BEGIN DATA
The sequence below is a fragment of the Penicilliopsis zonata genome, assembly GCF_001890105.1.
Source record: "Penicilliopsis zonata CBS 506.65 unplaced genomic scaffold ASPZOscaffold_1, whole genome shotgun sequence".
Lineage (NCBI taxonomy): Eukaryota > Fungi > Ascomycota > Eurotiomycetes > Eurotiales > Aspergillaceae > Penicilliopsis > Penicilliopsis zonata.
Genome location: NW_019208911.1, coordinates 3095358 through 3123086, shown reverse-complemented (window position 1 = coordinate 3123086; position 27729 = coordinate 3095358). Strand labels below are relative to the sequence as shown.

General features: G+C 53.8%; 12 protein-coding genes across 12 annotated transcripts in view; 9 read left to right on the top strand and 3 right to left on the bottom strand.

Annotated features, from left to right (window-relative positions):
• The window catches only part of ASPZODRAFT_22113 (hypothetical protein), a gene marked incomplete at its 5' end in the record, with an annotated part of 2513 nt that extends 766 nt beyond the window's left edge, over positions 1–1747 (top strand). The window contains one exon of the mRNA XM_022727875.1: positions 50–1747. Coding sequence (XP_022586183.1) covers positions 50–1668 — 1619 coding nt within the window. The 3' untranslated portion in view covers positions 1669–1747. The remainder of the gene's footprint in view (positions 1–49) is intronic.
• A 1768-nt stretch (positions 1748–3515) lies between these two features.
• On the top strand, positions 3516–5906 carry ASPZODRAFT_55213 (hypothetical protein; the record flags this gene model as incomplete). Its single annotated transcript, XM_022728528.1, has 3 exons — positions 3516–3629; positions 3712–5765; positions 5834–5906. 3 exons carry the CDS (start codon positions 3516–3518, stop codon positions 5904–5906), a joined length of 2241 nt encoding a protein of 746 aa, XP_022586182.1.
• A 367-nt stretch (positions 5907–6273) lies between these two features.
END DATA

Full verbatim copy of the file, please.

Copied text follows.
The sequence below is a fragment of the Penicilliopsis zonata genome, assembly GCF_001890105.1.
Source record: "Penicilliopsis zonata CBS 506.65 unplaced genomic scaffold ASPZOscaffold_1, whole genome shotgun sequence".
Lineage (NCBI taxonomy): Eukaryota > Fungi > Ascomycota > Eurotiomycetes > Eurotiales > Aspergillaceae > Penicilliopsis > Penicilliopsis zonata.
Genome location: NW_019208911.1, coordinates 3095358 through 3123086, shown reverse-complemented (window position 1 = coordinate 3123086; position 27729 = coordinate 3095358). Strand labels below are relative to the sequence as shown.

General features: G+C 53.8%; 12 protein-coding genes across 12 annotated transcripts in view; 9 read left to right on the top strand and 3 right to left on the bottom strand.

Annotated features, from left to right (window-relative positions):
• The window catches only part of ASPZODRAFT_22113 (hypothetical protein), a gene marked incomplete at its 5' end in the record, with an annotated part of 2513 nt that extends 766 nt beyond the window's left edge, over positions 1–1747 (top strand). The window contains one exon of the mRNA XM_022727875.1: positions 50–1747. Coding sequence (XP_022586183.1) covers positions 50–1668 — 1619 coding nt within the window. The 3' untranslated portion in view covers positions 1669–1747. The remainder of the gene's footprint in view (positions 1–49) is intronic.
• A 1768-nt stretch (positions 1748–3515) lies between these two features.
• On the top strand, positions 3516–5906 carry ASPZODRAFT_55213 (hypothetical protein; the record flags this gene model as incomplete). Its single annotated transcript, XM_022728528.1, has 3 exons — positions 3516–3629; positions 3712–5765; positions 5834–5906. 3 exons carry the CDS (start codon positions 3516–3518, stop codon positions 5904–5906), a joined length of 2241 nt encoding a protein of 746 aa, XP_022586182.1.
• A 367-nt stretch (positions 5907–6273) lies between these two features.